Freedom's Right: Critical Social Theory and the Challenge of Neoliberalism

By Foster, Roger | Capital & Class, October 2017 | Go to article overview

Freedom's Right: Critical Social Theory and the Challenge of Neoliberalism


Foster, Roger, Capital & Class


Introduction

Axel Honneth (2007) has consistently argued that a distinguishing feature of critical social theory is its dependence upon an element of 'intramundane transcendence (pp. 64-65). Critical social theory is charged with the task of identifying within social reality itself the missing counterpart to its own critical perspective on the society. This guiding idea survives in Freedom's Right, although only in a form that is severely weakened by the deterministic implications of the methodological principle of normative reconstruction. In Freedom's Right, as in previous works, Honneth sets up this critique as a challenge to the abstraction of contemporary political philosophy, which focuses on normative principles in isolation from the concrete practices and institutions comprising social reality. Honneth discovers in Hegel's mature notion of Sittlichkeit or ethical life' a view of moral norms as essentially embedded in the practices and institutions of daily life. Honneth (2014) argues in Freedom's Right that the universal value expressed in the institutions and practices of modern society is freedom or the 'autonomy of the individual' (p. 15). In Hegel's political philosophy, this is allegedly developed into the form of a theory of 'social freedom', that is, of the social and intersubjective conditions that make possible the freedom of each. Subjects, in Honneth's formulation, come to perceive the free action of others as the condition of their own freedom. A subject is free, on this conception, if it encounters another subject within the framework of institutional practices, to whom it is joined in a relationship of recognition (Honneth 2014: 45). By participating in such practices, subjects become aware of their mutual dependence; they learn that the condition of their own freedom is the exercise of freedom by others. This can be seen fairly straightforwardly in the case of the modern idea of romantic love, for example, where the quest for a partner can only succeed when the other's love is freely given, as the result of a complementary process of self-discovery and self-realization. More fundamentally, however, participating in institutional relationships of recognition allows individuals to develop an intersubjective understanding of their own freedom (Honneth 2014: 49). Rather than perceiving themselves and others as pursuing purely private aims under conditions of state neutrality, individuals now begin to view themselves as 'self-conscious members of communities that guarantee freedom'. The three relational systems of action that guarantee freedom in modern society are, for Honneth, the sphere of personal relationships, the market, and the political public sphere. Honneth's method of normative reconstruction attempts to disclose the background normative assumptions that enable these spheres of social existence to work as guarantors of social freedom. This reflects Honneth's belief that the social order is rendered legitimate to its members by its adherence to certain ultimate values, which are realized not only in publicly declared principles but also in the habits and institutions of social existence. The book acquires an element of moral urgency from the fact that the current configuration of neoliberal capitalism has undermined the material conditions of autonomous life for much of the population.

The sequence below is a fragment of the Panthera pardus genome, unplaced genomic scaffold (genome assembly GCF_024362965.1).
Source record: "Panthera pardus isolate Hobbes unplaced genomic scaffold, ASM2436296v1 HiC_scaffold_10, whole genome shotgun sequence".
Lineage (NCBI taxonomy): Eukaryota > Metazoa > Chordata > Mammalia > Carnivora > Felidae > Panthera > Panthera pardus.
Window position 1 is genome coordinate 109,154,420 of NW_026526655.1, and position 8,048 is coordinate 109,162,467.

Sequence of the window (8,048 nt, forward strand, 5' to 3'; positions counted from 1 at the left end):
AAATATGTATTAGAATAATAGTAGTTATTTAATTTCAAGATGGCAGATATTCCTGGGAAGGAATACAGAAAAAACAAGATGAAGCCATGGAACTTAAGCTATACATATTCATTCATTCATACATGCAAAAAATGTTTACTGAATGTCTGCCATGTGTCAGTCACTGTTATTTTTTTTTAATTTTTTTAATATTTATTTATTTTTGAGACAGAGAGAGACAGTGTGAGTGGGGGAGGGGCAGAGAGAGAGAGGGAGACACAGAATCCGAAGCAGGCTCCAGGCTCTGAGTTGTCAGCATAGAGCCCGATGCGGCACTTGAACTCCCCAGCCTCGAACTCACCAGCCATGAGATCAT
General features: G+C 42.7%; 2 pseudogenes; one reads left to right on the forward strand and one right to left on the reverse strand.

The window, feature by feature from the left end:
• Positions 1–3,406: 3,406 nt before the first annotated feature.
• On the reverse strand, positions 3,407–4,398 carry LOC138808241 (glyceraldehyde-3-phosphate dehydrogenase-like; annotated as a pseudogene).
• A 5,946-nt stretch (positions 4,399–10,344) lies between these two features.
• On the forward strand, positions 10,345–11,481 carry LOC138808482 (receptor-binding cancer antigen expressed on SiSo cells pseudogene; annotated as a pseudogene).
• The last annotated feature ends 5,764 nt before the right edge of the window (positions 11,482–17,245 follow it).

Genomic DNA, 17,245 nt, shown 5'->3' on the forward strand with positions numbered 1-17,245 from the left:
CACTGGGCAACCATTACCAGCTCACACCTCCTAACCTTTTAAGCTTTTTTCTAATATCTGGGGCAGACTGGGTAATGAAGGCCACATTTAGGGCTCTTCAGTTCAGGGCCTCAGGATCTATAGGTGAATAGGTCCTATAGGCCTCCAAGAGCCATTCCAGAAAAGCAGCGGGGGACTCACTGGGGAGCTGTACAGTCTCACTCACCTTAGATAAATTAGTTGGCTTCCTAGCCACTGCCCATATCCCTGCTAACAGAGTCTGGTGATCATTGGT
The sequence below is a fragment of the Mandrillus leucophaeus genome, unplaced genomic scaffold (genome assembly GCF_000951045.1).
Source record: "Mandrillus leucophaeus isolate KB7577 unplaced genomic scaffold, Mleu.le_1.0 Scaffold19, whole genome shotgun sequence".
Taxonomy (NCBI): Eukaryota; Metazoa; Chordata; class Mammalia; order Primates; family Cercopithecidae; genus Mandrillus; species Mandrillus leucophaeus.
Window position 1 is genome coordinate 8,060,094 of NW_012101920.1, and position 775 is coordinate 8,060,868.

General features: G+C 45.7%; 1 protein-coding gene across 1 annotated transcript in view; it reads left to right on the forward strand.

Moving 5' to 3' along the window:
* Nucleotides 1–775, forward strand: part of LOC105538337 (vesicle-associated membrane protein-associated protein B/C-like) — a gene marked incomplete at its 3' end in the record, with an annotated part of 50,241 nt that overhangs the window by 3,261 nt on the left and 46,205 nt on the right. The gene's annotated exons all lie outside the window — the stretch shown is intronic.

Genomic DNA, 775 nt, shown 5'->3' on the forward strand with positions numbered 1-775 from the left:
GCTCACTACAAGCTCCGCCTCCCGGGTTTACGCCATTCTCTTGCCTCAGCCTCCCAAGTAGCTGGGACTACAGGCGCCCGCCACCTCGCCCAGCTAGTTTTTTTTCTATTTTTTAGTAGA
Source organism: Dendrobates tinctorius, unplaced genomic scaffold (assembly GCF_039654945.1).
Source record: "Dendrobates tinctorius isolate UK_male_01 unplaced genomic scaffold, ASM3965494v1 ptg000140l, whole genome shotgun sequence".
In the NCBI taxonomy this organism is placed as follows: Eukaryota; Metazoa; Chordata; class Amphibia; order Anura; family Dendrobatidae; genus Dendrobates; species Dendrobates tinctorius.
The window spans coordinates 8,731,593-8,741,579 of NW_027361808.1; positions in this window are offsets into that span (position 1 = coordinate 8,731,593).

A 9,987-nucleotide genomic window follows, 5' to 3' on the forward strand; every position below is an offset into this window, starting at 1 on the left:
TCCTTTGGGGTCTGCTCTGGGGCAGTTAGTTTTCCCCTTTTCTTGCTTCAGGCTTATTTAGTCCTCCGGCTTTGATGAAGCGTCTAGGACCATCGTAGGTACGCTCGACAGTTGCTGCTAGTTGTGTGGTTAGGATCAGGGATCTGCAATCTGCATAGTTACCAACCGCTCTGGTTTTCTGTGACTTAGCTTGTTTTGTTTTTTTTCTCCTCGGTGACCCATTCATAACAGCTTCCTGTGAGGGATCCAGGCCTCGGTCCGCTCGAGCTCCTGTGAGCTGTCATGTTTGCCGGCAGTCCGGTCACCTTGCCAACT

Honneth's method of normative reconstruction focuses on disclosing the normative infrastructure of a social order, as embedded in its central institutions. This reflects a deeper assumption within Honneth's theory of recognition, namely that the intersubjective relations sustained through normatively embedded social practices enable individuals to realize themselves as autonomous individuals. In love relations, individuals acquire the confidence to assert their needs, in legal forms of recognition they come to see their claims to autonomy as universally respected, and, finally, they are granted self-esteem through the social recognition of the worth of their unique traits and abilities. …

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